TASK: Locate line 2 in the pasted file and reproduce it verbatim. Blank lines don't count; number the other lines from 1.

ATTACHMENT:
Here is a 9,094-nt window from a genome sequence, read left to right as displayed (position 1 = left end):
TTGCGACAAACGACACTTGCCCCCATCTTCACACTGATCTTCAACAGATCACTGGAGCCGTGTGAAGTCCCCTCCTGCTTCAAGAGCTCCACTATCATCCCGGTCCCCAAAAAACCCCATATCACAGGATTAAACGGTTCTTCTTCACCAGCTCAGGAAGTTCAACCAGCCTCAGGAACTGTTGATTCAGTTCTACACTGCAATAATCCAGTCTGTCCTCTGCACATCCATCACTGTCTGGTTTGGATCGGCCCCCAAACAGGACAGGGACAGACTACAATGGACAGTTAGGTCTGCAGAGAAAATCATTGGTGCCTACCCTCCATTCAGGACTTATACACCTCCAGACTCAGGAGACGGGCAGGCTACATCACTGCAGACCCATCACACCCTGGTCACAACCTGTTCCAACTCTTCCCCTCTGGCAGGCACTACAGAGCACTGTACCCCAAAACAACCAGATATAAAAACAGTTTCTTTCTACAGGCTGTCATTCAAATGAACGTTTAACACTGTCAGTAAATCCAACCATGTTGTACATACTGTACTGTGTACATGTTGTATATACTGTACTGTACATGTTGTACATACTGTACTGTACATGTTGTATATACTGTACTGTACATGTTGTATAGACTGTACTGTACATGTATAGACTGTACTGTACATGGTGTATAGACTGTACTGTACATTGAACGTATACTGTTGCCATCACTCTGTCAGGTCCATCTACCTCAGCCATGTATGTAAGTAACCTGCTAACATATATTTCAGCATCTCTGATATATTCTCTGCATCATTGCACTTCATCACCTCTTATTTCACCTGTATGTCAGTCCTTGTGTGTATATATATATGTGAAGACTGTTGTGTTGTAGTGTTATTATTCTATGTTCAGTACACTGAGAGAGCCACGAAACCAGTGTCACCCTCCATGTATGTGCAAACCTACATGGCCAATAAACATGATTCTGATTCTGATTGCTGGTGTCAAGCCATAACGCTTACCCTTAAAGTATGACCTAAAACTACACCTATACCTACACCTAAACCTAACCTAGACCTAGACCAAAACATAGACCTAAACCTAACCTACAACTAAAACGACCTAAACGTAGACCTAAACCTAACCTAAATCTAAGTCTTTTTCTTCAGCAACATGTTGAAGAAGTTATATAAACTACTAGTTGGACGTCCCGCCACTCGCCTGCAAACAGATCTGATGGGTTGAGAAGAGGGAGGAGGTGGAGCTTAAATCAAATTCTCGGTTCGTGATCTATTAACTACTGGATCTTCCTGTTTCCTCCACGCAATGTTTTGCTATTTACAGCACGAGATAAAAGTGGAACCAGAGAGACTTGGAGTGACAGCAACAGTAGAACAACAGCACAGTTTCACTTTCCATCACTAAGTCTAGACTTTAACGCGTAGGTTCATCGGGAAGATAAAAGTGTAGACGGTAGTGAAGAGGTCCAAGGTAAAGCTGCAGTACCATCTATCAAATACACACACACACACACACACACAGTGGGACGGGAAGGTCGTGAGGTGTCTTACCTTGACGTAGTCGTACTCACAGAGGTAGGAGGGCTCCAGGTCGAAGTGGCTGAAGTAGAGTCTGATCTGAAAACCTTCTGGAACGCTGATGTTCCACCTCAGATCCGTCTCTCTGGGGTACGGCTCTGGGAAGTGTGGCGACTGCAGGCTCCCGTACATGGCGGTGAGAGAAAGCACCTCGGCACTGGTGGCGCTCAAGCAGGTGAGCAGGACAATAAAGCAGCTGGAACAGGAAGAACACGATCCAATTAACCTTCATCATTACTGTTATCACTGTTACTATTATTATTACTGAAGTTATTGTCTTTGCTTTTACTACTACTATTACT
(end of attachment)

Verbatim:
TTGCGACAAACGACACTTGCCCCCATCTTCACACTGATCTTCAACAGATCACTGGAGCCGTGTGAAGTCCCCTCCTGCTTCAAGAGCTCCACTATCATCCCGGTCCCCAAAAAACCCCATATCACAGGATTAAACGGTTCTTCTTCACCAGCTCAGGAAGTTCAACCAGCCTCAGGAACTGTTGATTCAGTTCTACACTGCAATAATCCAGTCTGTCCTCTGCACATCCATCACTGTCTGGTTTGGATCGGCCCCCAAACAGGACAGGGACAGACTACAATGGACAGTTAGGTCTGCAGAGAAAATCATTGGTGCCTACCCTCCATTCAGGACTTATACACCTCCAGACTCAGGAGACGGGCAGGCTACATCACTGCAGACCCATCACACCCTGGTCACAACCTGTTCCAACTCTTCCCCTCTGGCAGGCACTACAGAGCACTGTACCCCAAAACAACCAGATATAAAAACAGTTTCTTTCTACAGGCTGTCATTCAAATGAACGTTTAACACTGTCAGTAAATCCAACCATGTTGTACATACTGTACTGTGTACATGTTGTATATACTGTACTGTACATGTTGTACATACTGTACTGTACATGTTGTATATACTGTACTGTACATGTTGTATAGACTGTACTGTACATGTATAGACTGTACTGTACATGGTGTATAGACTGTACTGTACATTGAACGTATACTGTTGCCATCACTCTGTCAGGTCCATCTACCTCAGCCATGTATGTAAGTAACCTGCTAACATATATTTCAGCATCTCTGATATATTCTCTGCATCATTGCACTTCATCACCTCTTATTTCACCTGTATGTCAGTCCTTGTGTGTATATATATATGTGAAGACTGTTGTGTTGTAGTGTTATTATTCTATGTTCAGTACACTGAGAGAGCCACGAAACCAGTGTCACCCTCCATGTATGTGCAAACCTACATGGCCAATAAACATGATTCTGATTCTGATTGCTGGTGTCAAGCCATAACGCTTACCCTTAAAGTATGACCTAAAACTACACCTATACCTACACCTAAACCTAACCTAGACCTAGACCAAAACATAGACCTAAACCTAACCTACAACTAAAACGACCTAAACGTAGACCTAAACCTAACCTAAATCTAAGTCTTTTTCTTCAGCAACATGTTGAAGAAGTTATATAAACTACTAGTTGGACGTCCCGCCACTCGCCTGCAAACAGATCTGATGGGTTGAGAAGAGGGAGGAGGTGGAGCTTAAATCAAATTCTCGGTTCGTGATCTATTAACTACTGGATCTTCCTGTTTCCTCCACGCAATGTTTTGCTATTTACAGCACGAGATAAAAGTGGAACCAGAGAGACTTGGAGTGACAGCAACAGTAGAACAACAGCACAGTTTCACTTTCCATCACTAAGTCTAGACTTTAACGCGTAGGTTCATCGGGAAGATAAAAGTGTAGACGGTAGTGAAGAGGTCCAAGGTAAAGCTGCAGTACCATCTATCAAATACACACACACACACACACACACAGTGGGACGGGAAGGTCGTGAGGTGTCTTACCTTGACGTAGTCGTACTCACAGAGGTAGGAGGGCTCCAGGTCGAAGTGGCTGAAGTAGAGTCTGATCTGAAAACCTTCTGGAACGCTGATGTTCCACCTCAGATCCGTCTCTCTGGGGTACGGCTCTGGGAAGTGTGGCGACTGCAGGCTCCCGTACATGGCGGTGAGAGAAAGCACCTCGGCACTGGTGGCGCTCAAGCAGGTGAGCAGGACAATAAAGCAGCTGGAACAGGAAGAACACGATCCAATTAACCTTCATCATTACTGTTATCACTGTTACTATTATTATTACTGAAGTTATTGTCTTTGCTTTTACTACTACTATTACT